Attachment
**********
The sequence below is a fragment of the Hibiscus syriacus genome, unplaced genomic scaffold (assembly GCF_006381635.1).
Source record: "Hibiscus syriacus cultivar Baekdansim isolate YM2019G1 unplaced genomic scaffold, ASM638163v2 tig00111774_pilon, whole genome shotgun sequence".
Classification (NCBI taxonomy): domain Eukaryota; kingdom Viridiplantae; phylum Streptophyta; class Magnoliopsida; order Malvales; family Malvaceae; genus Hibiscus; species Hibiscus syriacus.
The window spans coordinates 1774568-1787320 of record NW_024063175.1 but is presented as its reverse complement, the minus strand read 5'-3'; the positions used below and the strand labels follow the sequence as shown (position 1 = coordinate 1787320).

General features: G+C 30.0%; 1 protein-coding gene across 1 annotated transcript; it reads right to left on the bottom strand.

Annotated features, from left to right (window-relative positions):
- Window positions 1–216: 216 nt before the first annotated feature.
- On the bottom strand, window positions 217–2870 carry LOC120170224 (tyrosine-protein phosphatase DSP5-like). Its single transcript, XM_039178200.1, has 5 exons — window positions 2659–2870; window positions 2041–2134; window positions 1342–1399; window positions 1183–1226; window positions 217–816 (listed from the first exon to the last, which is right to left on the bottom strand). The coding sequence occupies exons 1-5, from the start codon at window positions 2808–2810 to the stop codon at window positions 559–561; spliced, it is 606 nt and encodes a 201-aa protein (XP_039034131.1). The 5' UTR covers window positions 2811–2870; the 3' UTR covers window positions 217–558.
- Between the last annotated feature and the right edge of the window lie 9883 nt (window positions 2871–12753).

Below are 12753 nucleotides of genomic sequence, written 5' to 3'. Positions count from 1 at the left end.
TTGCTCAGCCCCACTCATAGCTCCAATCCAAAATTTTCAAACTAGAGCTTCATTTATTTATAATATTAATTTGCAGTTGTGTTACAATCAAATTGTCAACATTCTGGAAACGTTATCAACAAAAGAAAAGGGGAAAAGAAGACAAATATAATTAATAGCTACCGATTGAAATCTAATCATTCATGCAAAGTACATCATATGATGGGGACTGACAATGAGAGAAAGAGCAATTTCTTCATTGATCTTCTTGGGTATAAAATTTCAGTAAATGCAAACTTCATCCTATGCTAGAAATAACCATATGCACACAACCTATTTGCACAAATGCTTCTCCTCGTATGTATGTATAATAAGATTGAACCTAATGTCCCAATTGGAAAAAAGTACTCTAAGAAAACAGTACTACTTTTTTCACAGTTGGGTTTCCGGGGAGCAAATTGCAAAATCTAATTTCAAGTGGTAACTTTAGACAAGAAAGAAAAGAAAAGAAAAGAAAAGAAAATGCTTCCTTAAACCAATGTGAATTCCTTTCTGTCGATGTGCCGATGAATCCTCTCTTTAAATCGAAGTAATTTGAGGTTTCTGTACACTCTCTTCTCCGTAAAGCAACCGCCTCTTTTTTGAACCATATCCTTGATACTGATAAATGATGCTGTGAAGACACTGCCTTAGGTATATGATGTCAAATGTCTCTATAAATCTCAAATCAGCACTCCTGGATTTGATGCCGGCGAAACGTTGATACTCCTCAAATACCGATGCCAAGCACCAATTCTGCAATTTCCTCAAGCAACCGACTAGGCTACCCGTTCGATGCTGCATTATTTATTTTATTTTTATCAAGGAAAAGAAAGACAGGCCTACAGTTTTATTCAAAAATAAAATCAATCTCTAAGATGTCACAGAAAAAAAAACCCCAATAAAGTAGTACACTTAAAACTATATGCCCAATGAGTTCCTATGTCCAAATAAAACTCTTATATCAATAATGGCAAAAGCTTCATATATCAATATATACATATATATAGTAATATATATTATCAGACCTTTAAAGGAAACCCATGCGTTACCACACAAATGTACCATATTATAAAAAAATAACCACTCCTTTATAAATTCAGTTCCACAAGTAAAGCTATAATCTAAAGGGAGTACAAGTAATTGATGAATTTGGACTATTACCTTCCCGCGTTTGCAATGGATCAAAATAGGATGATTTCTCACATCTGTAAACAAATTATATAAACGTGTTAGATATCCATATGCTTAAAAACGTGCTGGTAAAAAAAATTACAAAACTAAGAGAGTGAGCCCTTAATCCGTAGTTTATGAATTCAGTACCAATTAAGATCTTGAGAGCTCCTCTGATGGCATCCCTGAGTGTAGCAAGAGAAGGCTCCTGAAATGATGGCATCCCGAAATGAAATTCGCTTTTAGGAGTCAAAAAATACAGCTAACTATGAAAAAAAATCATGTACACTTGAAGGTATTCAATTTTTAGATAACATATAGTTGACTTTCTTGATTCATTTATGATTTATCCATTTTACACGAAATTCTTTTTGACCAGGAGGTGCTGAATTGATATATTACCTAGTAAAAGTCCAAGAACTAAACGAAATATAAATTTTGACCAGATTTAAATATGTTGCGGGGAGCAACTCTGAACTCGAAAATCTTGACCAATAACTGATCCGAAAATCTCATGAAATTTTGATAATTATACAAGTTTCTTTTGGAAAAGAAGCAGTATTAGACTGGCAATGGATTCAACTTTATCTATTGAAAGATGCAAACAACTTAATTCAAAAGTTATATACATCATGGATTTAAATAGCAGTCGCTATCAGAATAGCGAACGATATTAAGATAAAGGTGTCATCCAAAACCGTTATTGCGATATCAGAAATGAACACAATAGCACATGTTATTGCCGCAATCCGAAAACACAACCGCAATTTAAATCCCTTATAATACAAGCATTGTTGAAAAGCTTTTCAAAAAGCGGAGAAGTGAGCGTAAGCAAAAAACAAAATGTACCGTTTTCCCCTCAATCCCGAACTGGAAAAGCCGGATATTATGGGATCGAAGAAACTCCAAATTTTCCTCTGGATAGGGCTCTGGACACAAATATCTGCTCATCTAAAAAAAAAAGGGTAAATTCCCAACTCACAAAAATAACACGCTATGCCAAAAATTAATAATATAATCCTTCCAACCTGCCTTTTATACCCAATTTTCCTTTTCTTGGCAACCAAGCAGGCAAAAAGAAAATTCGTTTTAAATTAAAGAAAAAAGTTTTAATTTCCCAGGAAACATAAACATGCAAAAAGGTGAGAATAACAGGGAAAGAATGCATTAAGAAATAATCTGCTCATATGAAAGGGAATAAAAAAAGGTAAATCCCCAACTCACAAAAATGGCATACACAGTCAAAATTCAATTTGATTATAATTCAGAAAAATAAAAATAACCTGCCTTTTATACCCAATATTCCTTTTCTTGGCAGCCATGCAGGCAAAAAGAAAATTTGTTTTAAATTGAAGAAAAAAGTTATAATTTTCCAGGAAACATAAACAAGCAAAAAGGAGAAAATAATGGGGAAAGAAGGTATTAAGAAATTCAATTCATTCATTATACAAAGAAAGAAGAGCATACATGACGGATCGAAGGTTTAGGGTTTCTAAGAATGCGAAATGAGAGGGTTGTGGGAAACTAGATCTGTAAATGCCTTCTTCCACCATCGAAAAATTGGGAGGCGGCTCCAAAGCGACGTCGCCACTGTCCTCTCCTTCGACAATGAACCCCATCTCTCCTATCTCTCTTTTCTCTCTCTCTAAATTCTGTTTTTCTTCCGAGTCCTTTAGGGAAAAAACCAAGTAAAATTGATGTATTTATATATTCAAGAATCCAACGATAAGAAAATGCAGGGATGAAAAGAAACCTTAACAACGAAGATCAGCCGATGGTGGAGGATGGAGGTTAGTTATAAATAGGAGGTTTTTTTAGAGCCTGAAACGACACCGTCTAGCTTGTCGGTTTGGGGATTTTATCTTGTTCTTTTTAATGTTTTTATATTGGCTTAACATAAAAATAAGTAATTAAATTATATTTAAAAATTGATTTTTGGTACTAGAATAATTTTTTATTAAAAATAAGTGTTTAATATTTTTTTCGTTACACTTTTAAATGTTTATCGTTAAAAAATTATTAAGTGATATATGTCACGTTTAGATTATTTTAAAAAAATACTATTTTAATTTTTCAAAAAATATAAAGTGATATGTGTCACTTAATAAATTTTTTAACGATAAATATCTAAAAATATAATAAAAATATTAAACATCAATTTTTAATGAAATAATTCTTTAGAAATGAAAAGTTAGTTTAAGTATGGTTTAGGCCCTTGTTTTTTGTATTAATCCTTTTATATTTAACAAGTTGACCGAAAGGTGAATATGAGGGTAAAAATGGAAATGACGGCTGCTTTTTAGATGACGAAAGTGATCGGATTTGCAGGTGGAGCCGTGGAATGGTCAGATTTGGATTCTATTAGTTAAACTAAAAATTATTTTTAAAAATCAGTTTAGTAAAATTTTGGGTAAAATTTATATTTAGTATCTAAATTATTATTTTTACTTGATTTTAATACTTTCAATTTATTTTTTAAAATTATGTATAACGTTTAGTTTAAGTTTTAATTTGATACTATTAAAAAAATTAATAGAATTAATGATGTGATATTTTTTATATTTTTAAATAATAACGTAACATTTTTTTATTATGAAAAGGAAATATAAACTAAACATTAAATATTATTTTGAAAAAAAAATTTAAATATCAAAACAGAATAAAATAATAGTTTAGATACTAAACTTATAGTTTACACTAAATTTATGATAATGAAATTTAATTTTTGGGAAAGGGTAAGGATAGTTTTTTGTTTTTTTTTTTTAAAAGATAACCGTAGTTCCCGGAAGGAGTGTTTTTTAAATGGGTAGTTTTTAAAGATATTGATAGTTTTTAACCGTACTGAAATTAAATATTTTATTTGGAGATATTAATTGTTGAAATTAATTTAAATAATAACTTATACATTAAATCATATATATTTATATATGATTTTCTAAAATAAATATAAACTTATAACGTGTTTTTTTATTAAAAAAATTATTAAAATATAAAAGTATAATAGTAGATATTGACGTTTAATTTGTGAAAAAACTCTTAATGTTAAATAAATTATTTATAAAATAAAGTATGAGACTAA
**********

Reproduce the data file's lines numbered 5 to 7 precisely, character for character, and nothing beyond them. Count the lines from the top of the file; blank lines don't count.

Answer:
General features: G+C 30.0%; 1 protein-coding gene across 1 annotated transcript; it reads right to left on the bottom strand.

Annotated features, from left to right (window-relative positions):
- Window positions 1–216: 216 nt before the first annotated feature.